The only national energy policy that does not, in the way of the fascist, curtail liberty while leaving standing the shell and pretense of private property and free markets, is no national energy policy whatsoever. Liberty means the liberty to choose one’s own autos, fuels, energy sources, light bulbs, appliances, boats, means of transportation, location, insulation, furnaces, without being influenced by regulation, subsidy, and taxes. Liberty means not being told what to do by the dictator known as Congress.

I am no fan of constitutions. Ours has loopholes big enough to drive trucks through. The Framers aimed at fostering a strong national government, and they succeeded. Nevertheless, it takes large doses of unreason to torture the language of the poor Constitution to death, such that it yields up as legal the powers and measures that today routinely make up national policies. With all of the defects of the U.S. Constitution, it still takes considerable unreason to overpower its provisions in favor of the criminal government we have today.

Another election year is upon us. McCain and Obama are out voicing their energy policies. Will this talk influence some votes and the election? It might. Will it affect what eventually comes out of Congress? Maybe. Will it result in an energy policy that improves our lot? No. The opposite is far more likely.

There is scarcely any line in any McCain or Obama speech on energy policy that is not unreasonable. The premise of their speeches is unreasonable. Who needs a national energy policy? Such a monstrosity can be right for no one except the special interests it is designed to benefit at our expense. Each of us already has his own energy policy, and that is the way it should be.

A news article says "Democratic presidential candidate Barack Obama pledged to free the United States from dependence on oil from the Middle East and Venezuela within a decade…" McCain’s policy is the same (see here.) "As President, I’ll propose a national energy strategy that will amount to a declaration of independence from the fear bred by our reliance on oil sheiks and our vulnerability to the troubled politics of the lands they rule."

Policies do not get much more unreasonable than a national policy of oil independence. Both candidates intend to reshape energy markets, or what is left of them, in a major way. Their laundry lists differ, but they both are engaging in large-scale national planning. Both have already pre-judged the case by declaring a goal of oil independence from the Middle East. Why? What if millions of Americans want to trade with the Iranians or Iraqis or Saudis? Why do we need these bozos to tell us when we should stop using someone’s oil and switch to a more or less expensive domestic or foreign source? Why are we not each of us in a better position to judge and adapt as time passes? Why are we not in the best position each of us to decide what to do concerning energy? Aren’t we the ones who are deciding on location, transport, housing, heating, travel, clothing, and so on? Aren’t we the ones who face the changing costs and prices? Who are these obnoxious politicians with their suffocating arrogance and paternalism telling us what to do?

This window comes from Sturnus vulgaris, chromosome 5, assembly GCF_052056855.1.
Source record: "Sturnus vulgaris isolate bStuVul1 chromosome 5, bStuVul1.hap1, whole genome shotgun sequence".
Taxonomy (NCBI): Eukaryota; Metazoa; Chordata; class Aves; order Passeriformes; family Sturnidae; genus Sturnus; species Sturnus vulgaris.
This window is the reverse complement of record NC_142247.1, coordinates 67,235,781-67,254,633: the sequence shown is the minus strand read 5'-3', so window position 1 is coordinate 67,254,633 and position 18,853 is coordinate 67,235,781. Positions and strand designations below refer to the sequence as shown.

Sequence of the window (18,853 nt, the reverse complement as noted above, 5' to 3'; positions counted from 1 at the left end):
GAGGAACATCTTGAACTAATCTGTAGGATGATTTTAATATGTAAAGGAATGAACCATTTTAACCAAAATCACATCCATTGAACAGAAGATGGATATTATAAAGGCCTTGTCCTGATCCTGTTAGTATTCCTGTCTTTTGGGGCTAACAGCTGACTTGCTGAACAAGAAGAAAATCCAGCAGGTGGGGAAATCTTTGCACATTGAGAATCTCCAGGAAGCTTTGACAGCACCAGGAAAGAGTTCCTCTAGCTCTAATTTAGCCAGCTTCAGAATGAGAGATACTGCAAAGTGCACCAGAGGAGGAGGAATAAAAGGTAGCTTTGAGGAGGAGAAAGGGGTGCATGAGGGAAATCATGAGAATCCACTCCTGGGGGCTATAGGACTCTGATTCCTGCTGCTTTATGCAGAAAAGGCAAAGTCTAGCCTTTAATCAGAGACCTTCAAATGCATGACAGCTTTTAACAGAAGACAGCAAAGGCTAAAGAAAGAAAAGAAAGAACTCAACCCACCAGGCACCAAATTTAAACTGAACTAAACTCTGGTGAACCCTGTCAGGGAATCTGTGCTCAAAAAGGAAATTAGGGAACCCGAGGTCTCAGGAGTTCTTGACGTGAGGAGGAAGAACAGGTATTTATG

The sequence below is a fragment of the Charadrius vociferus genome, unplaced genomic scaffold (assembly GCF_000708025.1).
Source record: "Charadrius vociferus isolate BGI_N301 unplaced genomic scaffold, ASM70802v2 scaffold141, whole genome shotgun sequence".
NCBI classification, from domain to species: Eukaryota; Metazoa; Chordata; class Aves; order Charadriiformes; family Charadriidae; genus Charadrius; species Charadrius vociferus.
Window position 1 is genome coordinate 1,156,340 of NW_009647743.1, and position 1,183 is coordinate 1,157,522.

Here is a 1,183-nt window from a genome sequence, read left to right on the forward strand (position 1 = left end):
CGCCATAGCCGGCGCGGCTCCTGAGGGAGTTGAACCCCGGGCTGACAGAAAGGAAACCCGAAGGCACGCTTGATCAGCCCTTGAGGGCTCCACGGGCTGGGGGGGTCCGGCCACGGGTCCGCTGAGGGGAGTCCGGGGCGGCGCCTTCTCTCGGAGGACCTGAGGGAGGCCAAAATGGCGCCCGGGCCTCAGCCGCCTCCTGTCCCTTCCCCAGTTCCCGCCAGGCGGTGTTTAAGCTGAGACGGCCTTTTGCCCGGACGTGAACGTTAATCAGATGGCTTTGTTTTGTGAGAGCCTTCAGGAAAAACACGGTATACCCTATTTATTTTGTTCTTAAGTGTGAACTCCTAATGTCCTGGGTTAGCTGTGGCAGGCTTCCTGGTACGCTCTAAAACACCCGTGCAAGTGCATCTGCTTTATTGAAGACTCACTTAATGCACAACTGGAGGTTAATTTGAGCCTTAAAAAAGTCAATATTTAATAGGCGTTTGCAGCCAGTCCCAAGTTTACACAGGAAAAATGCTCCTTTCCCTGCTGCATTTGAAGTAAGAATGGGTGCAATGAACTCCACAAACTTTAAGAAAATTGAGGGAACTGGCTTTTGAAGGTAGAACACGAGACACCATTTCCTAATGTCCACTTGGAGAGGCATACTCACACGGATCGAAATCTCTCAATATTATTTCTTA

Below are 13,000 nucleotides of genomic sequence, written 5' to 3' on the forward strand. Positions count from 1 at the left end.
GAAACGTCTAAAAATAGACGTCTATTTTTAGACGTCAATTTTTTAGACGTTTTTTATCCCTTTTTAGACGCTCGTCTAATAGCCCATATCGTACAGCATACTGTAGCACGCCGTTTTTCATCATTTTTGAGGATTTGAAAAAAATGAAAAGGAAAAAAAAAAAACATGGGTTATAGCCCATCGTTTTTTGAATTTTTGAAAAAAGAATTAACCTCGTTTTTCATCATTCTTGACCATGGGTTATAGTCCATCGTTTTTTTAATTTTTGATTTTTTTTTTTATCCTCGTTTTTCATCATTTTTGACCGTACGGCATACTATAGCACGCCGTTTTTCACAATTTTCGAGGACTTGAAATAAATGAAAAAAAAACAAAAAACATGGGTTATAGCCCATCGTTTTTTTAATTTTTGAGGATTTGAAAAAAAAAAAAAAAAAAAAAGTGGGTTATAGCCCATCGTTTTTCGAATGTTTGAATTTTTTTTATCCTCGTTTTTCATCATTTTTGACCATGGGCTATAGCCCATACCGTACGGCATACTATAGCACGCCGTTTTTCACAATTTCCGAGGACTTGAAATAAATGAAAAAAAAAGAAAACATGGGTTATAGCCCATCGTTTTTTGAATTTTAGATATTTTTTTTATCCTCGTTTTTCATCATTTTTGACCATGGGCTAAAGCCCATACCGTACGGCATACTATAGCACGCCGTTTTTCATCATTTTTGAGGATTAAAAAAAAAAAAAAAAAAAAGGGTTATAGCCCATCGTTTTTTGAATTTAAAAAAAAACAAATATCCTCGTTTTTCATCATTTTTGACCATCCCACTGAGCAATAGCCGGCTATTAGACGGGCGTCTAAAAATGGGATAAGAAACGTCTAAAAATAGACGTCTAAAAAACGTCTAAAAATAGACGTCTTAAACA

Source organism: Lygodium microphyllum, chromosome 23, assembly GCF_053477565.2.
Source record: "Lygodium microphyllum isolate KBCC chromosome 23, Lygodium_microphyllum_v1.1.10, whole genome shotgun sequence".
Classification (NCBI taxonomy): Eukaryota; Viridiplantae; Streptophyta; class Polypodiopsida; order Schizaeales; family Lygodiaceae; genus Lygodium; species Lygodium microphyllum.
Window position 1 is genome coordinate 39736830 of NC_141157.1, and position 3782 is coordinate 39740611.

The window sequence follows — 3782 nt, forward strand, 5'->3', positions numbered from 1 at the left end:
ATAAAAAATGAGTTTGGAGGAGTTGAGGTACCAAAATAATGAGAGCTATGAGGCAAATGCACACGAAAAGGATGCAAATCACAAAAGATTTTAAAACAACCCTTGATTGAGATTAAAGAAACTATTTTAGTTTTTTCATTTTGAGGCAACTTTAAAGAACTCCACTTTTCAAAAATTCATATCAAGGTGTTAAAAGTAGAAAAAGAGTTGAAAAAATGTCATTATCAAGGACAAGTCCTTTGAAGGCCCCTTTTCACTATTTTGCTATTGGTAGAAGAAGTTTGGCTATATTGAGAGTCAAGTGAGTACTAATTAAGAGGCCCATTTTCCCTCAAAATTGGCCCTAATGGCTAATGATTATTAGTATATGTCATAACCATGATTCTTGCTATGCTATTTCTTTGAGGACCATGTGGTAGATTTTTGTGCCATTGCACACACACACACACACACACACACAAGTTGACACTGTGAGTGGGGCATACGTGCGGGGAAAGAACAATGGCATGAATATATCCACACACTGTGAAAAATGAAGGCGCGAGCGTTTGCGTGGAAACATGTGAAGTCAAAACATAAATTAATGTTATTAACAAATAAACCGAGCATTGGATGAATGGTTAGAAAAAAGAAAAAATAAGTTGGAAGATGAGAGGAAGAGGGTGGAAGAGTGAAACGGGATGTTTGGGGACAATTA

One would have thought that central (national) planning went out in 1989 with the Soviet Union. But in the Age of Unreason, such is not so. The unreasoning mind still considers that command and control make things work. But central planning is maladaptive and unreasonable as von Mises showed decades ago.

Personal adaptations to changing prices will accomplish the transition to alternative energy sources at appropriate times and places and in appropriate ways. They will do so smoothly, whereas the State’s planning will increase uncertainty, make faulty decisions, be subject to political whims and forces, undermine economic growth, and destroy wealth.

An energy transition is a type of emergent or spontaneous process. It can, if allowed to, happen naturally through decentralized decisions

To learn from the errors of others, like the Soviets, is reasonable. To learn from the logical thoughts of others, like von Mises, is reasonable. At present, the political machinery that is shaping our destiny is a force for Unreason that dominates the voices of Reason, and this is why we live in an Age of Unreason.

Michael S. Rozeff [send him mail] is a retired Professor of Finance living in East Amherst, New York.